Of course, one look at Warren Oates in that rumpled suit and you know the poor son-of-a-bitch ain't gonna make it. For one thing, this is 1974 — Era of the Downbeat Hollywood Ending, a year when people lined up around the block to see Michael Corleone put a hit on his own brother, a year when not even Warren Beatty and Faye Dunaway lived to see the end credits. To make it worse for Bennie, this is a Sam Peckinpah film from 1974. You want an idea of what lies in store for our fair hero? Take all that de rigueur Watergate-era cynicism, soak it in mescal and tequila, and pump it full of the decayed myths of the Old West and the macho rituals of gunplay and go-it-aloneness. Then, stick it in a filthy, fly-ridden convertible driven by a fatalistic despair, with a twenty-pound brick of sheer you-want-violence-I'll-give-you-assholes-violence tied to the accelerator for good measure. Now, send that fucker hurtling through all comers on a mission from a vengeful God — and just before the shit hits the fan, don't forget to laugh at the absurdity of the whole thing as you lock eyes with the nearest unsmiling pistolero and kill the last of your whiskey. If Beatty's death in The Parallax View takes place in a glass case at the Failure of Heroism exhibit, shit, Warren Oates isn't even in the fucking museum; he gets knifed during a lousy ten-dollar card game over a taquería on 6th Street, and his only witnesses are the guys who dump his body in the alley afterward.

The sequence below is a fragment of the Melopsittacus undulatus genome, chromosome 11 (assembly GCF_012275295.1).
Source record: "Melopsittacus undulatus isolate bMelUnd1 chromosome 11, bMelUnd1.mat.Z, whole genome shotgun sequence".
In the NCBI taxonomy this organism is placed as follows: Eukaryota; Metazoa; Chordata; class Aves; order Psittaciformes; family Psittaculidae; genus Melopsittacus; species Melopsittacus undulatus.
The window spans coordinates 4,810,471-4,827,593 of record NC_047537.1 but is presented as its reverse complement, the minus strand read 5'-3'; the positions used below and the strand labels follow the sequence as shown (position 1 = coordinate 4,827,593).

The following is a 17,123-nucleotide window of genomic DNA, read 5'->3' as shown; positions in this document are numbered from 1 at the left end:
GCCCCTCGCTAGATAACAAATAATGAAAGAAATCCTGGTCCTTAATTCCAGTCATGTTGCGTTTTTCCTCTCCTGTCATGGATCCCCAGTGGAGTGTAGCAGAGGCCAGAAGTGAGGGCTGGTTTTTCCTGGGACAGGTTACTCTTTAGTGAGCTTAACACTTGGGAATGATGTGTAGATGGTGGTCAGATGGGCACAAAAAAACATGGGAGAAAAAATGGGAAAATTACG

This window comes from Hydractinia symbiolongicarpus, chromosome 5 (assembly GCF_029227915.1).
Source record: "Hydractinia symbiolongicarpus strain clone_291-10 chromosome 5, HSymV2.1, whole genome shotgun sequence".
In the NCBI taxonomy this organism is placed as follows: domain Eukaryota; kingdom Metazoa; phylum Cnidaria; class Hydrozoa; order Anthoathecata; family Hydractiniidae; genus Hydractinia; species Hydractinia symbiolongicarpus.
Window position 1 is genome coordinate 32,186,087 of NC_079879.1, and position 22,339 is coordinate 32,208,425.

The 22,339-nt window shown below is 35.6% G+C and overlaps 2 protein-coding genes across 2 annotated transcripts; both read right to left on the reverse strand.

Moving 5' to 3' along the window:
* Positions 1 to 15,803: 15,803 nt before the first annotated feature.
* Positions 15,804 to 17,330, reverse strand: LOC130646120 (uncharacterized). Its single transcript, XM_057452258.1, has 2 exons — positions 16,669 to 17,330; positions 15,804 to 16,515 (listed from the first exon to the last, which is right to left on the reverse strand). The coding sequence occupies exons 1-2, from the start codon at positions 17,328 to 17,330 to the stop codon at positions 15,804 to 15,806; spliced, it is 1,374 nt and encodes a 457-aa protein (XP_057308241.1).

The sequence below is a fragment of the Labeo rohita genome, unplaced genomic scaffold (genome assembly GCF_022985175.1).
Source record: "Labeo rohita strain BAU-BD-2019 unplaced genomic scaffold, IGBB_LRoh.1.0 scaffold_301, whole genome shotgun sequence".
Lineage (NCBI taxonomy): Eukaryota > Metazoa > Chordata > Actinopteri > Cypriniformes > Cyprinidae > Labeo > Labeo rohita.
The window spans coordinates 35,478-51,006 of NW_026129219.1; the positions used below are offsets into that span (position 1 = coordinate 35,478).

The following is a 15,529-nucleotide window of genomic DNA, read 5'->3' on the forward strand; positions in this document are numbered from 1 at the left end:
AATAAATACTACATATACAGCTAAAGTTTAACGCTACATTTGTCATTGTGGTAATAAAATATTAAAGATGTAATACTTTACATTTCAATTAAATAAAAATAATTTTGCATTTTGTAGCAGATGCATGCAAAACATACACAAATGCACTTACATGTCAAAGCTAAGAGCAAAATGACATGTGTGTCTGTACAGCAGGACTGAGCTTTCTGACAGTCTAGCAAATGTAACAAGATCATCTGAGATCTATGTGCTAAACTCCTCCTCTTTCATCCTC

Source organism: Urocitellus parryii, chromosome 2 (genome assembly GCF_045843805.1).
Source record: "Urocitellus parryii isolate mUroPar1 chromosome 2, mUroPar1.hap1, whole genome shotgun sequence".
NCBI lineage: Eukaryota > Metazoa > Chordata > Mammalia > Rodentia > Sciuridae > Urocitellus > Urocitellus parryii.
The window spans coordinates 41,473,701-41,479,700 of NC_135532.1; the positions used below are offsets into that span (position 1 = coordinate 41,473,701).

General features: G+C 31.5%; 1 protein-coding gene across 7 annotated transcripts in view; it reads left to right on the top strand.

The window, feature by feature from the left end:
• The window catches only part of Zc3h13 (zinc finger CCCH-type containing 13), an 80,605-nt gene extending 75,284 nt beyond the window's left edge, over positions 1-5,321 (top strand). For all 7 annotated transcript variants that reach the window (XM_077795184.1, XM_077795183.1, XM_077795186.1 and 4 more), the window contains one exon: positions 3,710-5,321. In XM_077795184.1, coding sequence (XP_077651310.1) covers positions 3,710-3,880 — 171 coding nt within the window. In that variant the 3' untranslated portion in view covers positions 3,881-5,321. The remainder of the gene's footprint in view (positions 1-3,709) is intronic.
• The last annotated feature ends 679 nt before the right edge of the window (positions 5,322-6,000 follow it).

In '74, Peckinpah was just coming off of MGM's epic cutting-room butchery of Pat Garrett and Billy the Kid, a move that took the rightful heir to The Wild Bunch's throne and reduced it to a scrawny, underfed runt playing dress-up in Daddy's suits. MGM balked at the tone poem Peckinpah shot about killing the ghost of your youthful past; what they released to theaters was a gallery of the world's greatest Western character actors popping up with little introduction to either get blasted in slo-mo, or stand around looking grizzled while James Coburn takes solemn sips of whiskey and adjusts his hat. On The Deadly Companions, his first feature, Peckinpah went ten rounds with the producer, who barred him from tinkering with the script, then barred him from the editing. He'd tangled with the producer of Major Dundee, his 1965 cavalry epic starring Charlton Heston; Heston offered up his salary just to keep Columbia from giving Peckinpah the boot, so Columbia got its revenge in (where else?) the editing room and released a truncated version of what Sam intended. He got fired from The Cincinnati Kid for supposedly shooting an unauthorized nude scene; when the smoke from that dust-up cleared, Peckinpah found himself blackballed for having a "difficult personality." About three years crawled by with his name on the Pay No Mind list posted at the security gate of every studio in town. Even The Wild Bunch and Straw Dogs were released to theaters in slightly castrated versions; and when Sam did the kind of elegiac, reflective, non-bloodbath-oriented stories that might counter the Monty Python parodies and the clucking tongues of Reader's Digest critics, the studios repaid his efforts by dumping these films onto the bottom half of double-bills and giving them the kind of proud promotional push a married businessman might give to his bastard offspring from a one-eyed underage prostitute with a cleft palate.